On first blush, bucolic thoughts of Hawaii and the more visceral ponderings of RPG shooter games probably don’t seem to have much in common. However, they’re not so disparate as they may seem, particularly if you’ve been following Wyrmbyte’s upcoming Nightmarchers game. It seamlessly blends ancient Hawaiian lore with modern RPG aspects and third-person shooters and does it all in one of the most beautiful worlds I’ve ever inhabited.
I was privileged to be able to preview Nightmarchers in an early alpha build that literally blew me away, both visually and from the prospect of something new coming to a genre that seems to repeat the same old mechanics in the same old way across a hundred games. In Nightmarchers, you might actually learn something about Hawaiian lore and culture, an almost untapped lore resource in gaming.
So what is Nightmarchers? Let’s start off with some of its main features:
- Open world Hawaiian shooter
- Learn fantastic abilities from the gods of Hawaii
- Deep, branching, narrative, based on player choice and consequence
- Over fifty skills
- Fully customizable weapons system
- Authentic Hawaiian locations and story
- Dynamic gameplay that adjusts to your level and game decision
- Over fifty outposts to conquer
You are Kai, the descendant of powerful Hawaiian shaman. You have the ability to see both the living and the dead. Your job is to bring back the old gods of Hawaii and gain their favor through powerful spells.
Entering the game, you’re first struck by the absolutely gorgeous design of the island itself before you start noticing the obvious signs of a cataclysmic event that has sent Oahu spiraling into a post-apocalyptic fight for survival. Everything about the visual design of the game is amazing. From rusty cars to ancient shrines to Kai himself has an exquisite amount of detail — all created by just five guys with a love for gaming. If I could suggest something to anyone who has a chance to play, I’d say that you need to give yourself some time to just soak it in. Enjoy a sunset on the beach or take a swim as a shark in the ocean before setting out and trying not to die.
As with all survival games, your first tasks are to collect resources to customize your base with as well as to provide crafting materials. You’ll scour through piles of abandoned cars, detritus washed up on the beach or even find goodies beneath the waves of Hanauma Bay. As you traverse the huge game area, you’ll run across plants to collect and other materials you’ll need to keep yourself alive. There’s no hunger or thirst meter though, so Nightmarchers plays more like Far Cry Primal than ARK.
Of course, you’ll also discover that you’re not alone. It’s incumbent on you to tailor your character, skills and equipment to suit danger that you’ll encounter around every corner. You’ll definitely want to stay out of sight of the Nightmarchers as they can pretty much one-shot you if you’re not hidden and / or you face them as they journey to the sea.
As you work through the game, you’ll unlock factions, sort of the game’s skill system. Aligning with and putting level up points into specific factions dedicated to Hawaiian gods can provide much-needed skill and weapon improvements. For instance, putting points into Pele’s tree lends you fiery support for your weapons. Other gods might offer better stealth and so on.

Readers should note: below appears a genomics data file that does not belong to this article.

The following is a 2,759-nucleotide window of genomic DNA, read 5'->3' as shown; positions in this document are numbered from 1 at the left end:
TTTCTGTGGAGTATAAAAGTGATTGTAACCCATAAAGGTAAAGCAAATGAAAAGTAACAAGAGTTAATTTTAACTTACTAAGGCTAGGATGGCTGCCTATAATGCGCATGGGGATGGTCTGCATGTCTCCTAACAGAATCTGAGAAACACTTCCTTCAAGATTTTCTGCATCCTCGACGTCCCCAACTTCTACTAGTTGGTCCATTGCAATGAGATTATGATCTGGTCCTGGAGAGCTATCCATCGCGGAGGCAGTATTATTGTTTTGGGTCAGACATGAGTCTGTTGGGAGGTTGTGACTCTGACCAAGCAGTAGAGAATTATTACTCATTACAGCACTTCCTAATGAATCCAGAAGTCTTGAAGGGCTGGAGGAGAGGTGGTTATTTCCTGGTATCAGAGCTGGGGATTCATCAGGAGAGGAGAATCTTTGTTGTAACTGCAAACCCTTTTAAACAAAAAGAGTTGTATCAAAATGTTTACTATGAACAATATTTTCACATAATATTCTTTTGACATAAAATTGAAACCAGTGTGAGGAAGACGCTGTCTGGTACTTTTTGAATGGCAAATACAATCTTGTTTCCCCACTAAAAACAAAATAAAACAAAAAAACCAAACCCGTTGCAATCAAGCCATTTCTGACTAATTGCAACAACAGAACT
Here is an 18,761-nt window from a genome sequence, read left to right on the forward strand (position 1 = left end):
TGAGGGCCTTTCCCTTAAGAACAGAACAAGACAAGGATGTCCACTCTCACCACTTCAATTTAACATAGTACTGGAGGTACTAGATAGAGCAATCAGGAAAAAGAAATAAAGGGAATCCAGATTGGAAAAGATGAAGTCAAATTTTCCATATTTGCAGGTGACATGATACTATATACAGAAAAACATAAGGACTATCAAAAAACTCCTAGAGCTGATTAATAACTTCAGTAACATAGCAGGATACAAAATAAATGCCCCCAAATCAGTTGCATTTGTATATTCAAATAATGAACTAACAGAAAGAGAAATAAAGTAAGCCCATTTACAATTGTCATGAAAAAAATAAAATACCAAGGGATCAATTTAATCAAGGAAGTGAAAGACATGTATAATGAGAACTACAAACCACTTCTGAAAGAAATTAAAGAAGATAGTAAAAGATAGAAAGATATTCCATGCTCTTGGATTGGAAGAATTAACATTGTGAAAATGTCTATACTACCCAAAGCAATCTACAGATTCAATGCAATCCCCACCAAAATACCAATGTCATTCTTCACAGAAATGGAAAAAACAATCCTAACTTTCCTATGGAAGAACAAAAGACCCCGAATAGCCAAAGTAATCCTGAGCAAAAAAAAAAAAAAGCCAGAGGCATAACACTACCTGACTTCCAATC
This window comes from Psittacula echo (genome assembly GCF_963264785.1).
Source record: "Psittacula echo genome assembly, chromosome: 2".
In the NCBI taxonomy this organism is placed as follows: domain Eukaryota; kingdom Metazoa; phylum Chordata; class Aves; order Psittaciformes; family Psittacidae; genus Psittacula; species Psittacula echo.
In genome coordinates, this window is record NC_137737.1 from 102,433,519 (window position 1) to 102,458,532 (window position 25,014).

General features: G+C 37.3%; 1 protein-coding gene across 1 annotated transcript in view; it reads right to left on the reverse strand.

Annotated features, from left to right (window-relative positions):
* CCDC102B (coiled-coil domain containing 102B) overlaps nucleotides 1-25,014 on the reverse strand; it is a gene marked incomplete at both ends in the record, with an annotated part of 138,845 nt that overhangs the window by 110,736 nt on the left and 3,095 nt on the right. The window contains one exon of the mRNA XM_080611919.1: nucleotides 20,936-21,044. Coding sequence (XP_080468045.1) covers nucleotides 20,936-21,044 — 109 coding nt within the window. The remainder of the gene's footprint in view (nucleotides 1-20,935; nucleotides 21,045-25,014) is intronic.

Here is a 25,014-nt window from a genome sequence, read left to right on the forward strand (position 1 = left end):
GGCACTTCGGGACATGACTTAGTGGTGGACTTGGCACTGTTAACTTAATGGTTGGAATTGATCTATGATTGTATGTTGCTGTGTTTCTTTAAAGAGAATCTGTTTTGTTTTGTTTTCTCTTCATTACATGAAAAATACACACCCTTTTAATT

You can also keep yourself healthy by collecting mana, the game’s life resource. This can be done by picking flowers or harvesting the mana essence from defeated enemies. They can also empower “travel forms” in the form of the shark (niuhi) or a bird (‘io). Both come in quite handy when needing to escape a difficult fight.
Playing through Nightmarchers is…interesting at this point. The difficulty meter is way out of whack, but not in an annoying way, but more like an “I SUCK” kind of way. That said, however, there are things that can and, hopefully, will be done to improve the overall game experience. For instance, when enemies (and there are always a LOT of them) fire on you, there is no real indication where they are firing from. One minute you’re standing there, the next, half your mana is kaput and you’re still trying to peer through the trees to figure out where it’s all coming from. Crouching behind a handy car or lava boulder isn’t always a guarantee of not being hit either. Add in not being able to switch weapons with the mouse wheel or using number keys and combat can be frustrating. A few deep breaths and a reminder to self that this is a game in its early phases of development and all is good again. After all, it’s impossible to stay mad at a game that is so beautifully rendered. If nothing else, you can return to Hanauma Bay and chill for awhile.
Wyrmbyte is on to something special with Nightmarchers and others seem to notice that it is too: Just today a new FiG funding campaign started. You can back the game for launch rewards or you can even invest in it to see some financial remuneration once the game is launched. FiG is the classy relative of Kickstarter and one that offers backers more flexibility in how they choose to spend their investment dollars.
Honestly, I’m really looking forward to the launch of Nightmarchers. It is exciting to contemplate the potential of the game, both in how it expands the genre as well as how much can be learned about a little-known aspect of American culture. I can’t wait! In the meantime, I’m going to sneak back to my hale on Hanauma Bay and enjoy a sunset. Aloha!